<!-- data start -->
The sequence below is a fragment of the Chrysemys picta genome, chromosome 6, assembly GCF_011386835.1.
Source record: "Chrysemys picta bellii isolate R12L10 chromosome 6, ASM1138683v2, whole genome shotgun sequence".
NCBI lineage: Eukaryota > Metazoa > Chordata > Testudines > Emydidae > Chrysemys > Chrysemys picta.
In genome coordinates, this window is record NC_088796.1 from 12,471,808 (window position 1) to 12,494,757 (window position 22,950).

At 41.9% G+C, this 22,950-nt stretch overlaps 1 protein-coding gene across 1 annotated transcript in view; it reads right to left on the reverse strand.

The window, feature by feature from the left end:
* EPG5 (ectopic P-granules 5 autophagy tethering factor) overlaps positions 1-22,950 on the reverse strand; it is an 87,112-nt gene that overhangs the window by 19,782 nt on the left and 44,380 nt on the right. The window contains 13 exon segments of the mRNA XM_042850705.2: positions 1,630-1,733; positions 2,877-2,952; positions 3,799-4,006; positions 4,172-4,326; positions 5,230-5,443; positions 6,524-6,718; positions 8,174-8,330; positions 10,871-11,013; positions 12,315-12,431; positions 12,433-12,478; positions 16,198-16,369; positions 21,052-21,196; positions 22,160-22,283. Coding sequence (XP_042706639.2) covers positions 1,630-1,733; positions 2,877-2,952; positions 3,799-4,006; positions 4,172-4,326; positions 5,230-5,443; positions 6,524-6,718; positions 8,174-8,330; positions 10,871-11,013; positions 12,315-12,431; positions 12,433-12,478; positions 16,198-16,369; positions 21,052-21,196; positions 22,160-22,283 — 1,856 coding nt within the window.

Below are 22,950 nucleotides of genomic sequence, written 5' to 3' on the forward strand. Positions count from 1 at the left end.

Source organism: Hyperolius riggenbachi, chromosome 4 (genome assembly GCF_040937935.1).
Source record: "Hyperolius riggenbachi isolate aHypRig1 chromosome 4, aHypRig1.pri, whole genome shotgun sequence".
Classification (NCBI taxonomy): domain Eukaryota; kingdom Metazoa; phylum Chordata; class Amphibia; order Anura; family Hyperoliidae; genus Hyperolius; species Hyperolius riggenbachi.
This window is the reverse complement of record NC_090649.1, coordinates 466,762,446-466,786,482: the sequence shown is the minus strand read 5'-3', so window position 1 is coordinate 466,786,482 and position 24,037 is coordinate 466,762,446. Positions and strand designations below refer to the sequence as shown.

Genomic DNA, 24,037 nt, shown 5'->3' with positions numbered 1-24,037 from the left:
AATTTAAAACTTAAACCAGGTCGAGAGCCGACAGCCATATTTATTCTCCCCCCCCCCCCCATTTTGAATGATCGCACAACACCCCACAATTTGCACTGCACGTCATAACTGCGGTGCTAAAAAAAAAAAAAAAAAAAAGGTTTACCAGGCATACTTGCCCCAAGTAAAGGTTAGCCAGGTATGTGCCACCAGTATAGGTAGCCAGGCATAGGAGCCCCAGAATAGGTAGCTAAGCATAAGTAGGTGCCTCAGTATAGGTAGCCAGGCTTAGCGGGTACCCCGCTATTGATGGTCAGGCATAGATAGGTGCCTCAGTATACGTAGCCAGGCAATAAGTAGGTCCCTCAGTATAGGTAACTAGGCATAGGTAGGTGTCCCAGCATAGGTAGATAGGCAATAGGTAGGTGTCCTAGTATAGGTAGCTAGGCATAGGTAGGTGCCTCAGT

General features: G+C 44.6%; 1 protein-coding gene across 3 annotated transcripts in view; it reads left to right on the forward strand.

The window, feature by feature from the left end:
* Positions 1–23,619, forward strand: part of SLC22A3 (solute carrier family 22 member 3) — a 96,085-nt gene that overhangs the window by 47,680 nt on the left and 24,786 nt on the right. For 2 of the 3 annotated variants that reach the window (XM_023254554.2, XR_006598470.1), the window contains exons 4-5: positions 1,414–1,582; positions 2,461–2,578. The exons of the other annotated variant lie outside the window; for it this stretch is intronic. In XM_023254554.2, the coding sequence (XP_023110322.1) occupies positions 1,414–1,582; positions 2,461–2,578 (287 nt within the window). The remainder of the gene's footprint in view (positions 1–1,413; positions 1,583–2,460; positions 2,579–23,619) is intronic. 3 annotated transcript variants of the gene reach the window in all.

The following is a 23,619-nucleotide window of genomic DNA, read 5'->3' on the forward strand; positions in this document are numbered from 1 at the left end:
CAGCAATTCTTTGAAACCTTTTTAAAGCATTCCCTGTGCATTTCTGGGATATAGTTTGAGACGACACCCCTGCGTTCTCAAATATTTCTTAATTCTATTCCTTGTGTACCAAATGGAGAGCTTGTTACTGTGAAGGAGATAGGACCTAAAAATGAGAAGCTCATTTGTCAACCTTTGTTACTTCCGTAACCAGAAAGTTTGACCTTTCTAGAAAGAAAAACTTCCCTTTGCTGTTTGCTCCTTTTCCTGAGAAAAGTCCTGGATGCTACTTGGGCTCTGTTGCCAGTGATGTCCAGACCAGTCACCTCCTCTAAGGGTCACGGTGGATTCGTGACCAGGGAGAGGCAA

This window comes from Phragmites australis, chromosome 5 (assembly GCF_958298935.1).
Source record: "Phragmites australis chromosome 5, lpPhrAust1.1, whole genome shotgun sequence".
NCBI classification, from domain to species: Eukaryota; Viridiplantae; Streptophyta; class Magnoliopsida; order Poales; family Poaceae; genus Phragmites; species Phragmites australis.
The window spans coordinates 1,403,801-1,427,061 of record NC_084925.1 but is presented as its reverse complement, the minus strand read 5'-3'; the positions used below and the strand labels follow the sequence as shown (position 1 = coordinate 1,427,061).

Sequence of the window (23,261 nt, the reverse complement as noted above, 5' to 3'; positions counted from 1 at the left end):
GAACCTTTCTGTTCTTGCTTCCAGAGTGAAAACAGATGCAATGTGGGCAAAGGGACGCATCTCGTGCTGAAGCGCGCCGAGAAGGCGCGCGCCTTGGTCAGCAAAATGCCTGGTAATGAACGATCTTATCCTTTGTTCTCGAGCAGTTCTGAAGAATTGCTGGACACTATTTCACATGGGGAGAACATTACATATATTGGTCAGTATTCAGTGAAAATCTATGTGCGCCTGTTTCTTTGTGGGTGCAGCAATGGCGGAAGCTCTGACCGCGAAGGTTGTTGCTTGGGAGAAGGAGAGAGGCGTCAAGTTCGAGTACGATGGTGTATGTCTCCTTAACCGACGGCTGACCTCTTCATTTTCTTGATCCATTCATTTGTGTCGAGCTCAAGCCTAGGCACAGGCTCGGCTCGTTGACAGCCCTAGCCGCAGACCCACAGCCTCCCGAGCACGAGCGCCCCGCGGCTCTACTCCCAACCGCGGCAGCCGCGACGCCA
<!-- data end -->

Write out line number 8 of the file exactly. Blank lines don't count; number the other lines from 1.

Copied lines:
Below are 22,950 nucleotides of genomic sequence, written 5' to 3' on the forward strand. Positions count from 1 at the left end.